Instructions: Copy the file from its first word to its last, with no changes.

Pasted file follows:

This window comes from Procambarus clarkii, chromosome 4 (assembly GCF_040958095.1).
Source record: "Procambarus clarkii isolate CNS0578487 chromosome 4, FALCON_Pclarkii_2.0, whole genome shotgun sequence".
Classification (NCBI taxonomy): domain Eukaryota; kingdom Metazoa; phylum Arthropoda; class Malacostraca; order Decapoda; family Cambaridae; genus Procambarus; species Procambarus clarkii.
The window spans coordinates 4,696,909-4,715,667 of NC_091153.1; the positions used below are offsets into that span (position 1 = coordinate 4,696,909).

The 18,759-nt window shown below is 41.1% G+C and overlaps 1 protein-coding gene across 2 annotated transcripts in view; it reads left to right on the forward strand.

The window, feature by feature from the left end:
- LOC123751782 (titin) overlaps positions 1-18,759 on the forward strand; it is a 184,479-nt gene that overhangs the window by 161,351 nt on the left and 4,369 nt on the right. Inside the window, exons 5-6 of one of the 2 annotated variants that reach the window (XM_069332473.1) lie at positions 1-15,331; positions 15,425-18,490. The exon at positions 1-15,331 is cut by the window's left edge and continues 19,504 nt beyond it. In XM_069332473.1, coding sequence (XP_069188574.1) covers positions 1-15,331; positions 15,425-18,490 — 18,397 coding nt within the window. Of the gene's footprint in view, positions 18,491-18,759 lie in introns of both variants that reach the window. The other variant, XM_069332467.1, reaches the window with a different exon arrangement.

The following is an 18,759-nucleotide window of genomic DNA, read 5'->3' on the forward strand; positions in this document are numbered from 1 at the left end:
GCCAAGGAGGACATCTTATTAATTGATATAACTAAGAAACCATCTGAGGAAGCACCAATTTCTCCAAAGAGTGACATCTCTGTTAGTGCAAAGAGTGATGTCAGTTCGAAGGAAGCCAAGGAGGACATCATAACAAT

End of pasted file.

This window comes from Procambarus clarkii, chromosome 4 (assembly GCF_040958095.1).
Source record: "Procambarus clarkii isolate CNS0578487 chromosome 4, FALCON_Pclarkii_2.0, whole genome shotgun sequence".
Classification (NCBI taxonomy): domain Eukaryota; kingdom Metazoa; phylum Arthropoda; class Malacostraca; order Decapoda; family Cambaridae; genus Procambarus; species Procambarus clarkii.
The window spans coordinates 4,696,909-4,715,667 of NC_091153.1; the positions used below are offsets into that span (position 1 = coordinate 4,696,909).

The 18,759-nt window shown below is 41.1% G+C and overlaps 1 protein-coding gene across 2 annotated transcripts in view; it reads left to right on the forward strand.

The window, feature by feature from the left end:
- LOC123751782 (titin) overlaps positions 1-18,759 on the forward strand; it is a 184,479-nt gene that overhangs the window by 161,351 nt on the left and 4,369 nt on the right. Inside the window, exons 5-6 of one of the 2 annotated variants that reach the window (XM_069332473.1) lie at positions 1-15,331; positions 15,425-18,490. The exon at positions 1-15,331 is cut by the window's left edge and continues 19,504 nt beyond it. In XM_069332473.1, coding sequence (XP_069188574.1) covers positions 1-15,331; positions 15,425-18,490 — 18,397 coding nt within the window. Of the gene's footprint in view, positions 18,491-18,759 lie in introns of both variants that reach the window. The other variant, XM_069332467.1, reaches the window with a different exon arrangement.

The following is an 18,759-nucleotide window of genomic DNA, read 5'->3' on the forward strand; positions in this document are numbered from 1 at the left end:
GCCAAGGAGGACATCTTATTAATTGATATAACTAAGAAACCATCTGAGGAAGCACCAATTTCTCCAAAGAGTGACATCTCTGTTAGTGCAAAGAGTGATGTCAGTTCGAAGGAAGCCAAGGAGGACATCATAACAAT